Spinners struggle to get the desired grip and spin on the ball, while seamers find it difficult to extract swing and seam movement.

2. Altered Batting Conditions

Dew significantly affects the outfield, making it faster and causing the ball to skid off the surface. This leads to a change in the batting conditions, favouring the team batting second. 

The wet ball travels quicker, making stroke play easier for the batters. It allows the ball to come onto the bat smoothly, enabling them to play shots with confidence. The reduced friction on the pitch and in the outfield can result in higher scores and faster run-scoring.

3. Fielding Challenges

Fielding in the presence of dew poses its own set of challenges. The wet ball becomes difficult to grip, leading to potential dropped catches or misfields. 

Fielders need to adapt by using towels, gloves, or other means to maintain a dry grip while fielding. The dew can also affect visibility, making it harder to judge the trajectory of the ball under floodlights. 

Fielding sides must be extra vigilant and ensure their fielders are well-prepared to handle the challenges posed by the wet conditions.

4. Tactical Considerations

The presence of dew becomes a crucial factor in the decision-making process for captains winning the toss in day-night matches. They need to carefully assess the dew factor and analyze its potential impact on the game.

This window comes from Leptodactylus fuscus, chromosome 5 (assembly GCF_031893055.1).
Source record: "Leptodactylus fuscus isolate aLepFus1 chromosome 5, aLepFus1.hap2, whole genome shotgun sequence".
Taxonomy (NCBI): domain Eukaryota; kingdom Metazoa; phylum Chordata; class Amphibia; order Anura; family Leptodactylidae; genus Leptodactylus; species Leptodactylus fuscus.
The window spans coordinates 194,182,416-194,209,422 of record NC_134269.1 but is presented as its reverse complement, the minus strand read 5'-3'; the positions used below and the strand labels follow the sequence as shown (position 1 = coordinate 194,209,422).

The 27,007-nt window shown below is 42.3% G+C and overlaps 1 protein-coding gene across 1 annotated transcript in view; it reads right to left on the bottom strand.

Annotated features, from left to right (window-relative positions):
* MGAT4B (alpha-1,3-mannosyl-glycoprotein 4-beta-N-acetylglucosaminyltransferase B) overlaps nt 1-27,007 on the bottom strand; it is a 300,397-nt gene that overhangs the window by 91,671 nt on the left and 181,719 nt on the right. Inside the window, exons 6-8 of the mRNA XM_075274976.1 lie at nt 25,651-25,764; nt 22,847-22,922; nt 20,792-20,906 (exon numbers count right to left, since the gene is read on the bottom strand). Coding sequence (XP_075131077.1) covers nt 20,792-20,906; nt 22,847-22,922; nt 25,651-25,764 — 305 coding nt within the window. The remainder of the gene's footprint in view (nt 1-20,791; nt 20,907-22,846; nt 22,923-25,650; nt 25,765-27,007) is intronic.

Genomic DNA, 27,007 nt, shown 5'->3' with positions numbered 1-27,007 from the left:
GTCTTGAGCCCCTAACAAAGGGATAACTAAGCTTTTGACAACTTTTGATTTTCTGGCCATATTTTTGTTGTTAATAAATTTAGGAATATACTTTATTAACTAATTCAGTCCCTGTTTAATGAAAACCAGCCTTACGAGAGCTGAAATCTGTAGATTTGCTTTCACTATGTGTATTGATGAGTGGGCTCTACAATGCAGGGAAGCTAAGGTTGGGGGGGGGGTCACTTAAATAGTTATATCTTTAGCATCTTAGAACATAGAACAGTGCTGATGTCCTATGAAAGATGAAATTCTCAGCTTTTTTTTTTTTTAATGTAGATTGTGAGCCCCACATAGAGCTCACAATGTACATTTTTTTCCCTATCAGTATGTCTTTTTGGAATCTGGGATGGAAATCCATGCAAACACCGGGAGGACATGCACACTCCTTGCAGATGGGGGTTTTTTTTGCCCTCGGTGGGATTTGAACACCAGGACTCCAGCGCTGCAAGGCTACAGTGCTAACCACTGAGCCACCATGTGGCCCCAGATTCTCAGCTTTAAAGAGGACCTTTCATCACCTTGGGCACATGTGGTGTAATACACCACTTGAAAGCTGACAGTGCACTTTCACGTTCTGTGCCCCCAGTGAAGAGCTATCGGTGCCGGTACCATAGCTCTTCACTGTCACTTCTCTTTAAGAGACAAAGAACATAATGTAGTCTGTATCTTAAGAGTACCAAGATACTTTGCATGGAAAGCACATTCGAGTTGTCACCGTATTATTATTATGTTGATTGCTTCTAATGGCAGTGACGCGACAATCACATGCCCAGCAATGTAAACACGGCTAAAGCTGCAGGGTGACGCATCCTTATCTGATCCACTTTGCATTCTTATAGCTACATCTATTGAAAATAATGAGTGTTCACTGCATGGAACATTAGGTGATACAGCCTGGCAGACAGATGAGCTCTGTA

Choosing to bat first or second becomes a strategic decision. Often, captains prefer to chase targets in order to take advantage of the improved batting conditions in the second innings due to dew.

The team batting second may have a greater advantage as the wet ball and faster outfield can make run-scoring easier.

Adapting to Dew

Teams and players employ various strategies to counter the challenges posed by dew. Bowlers often resort to drying the ball using towels or rags, removing as much moisture as possible before each delivery. 

However, this process can be time-consuming and disrupt the rhythm of the game. Spinners may alter their bowling techniques by focusing on more arm balls or flatter trajectories to mitigate the impact of dew on the spin.

Fielding sides also adapt their tactics to deal with dew. Fielders may use towels or gloves to maintain a dry grip while attempting catches or fielding the ball.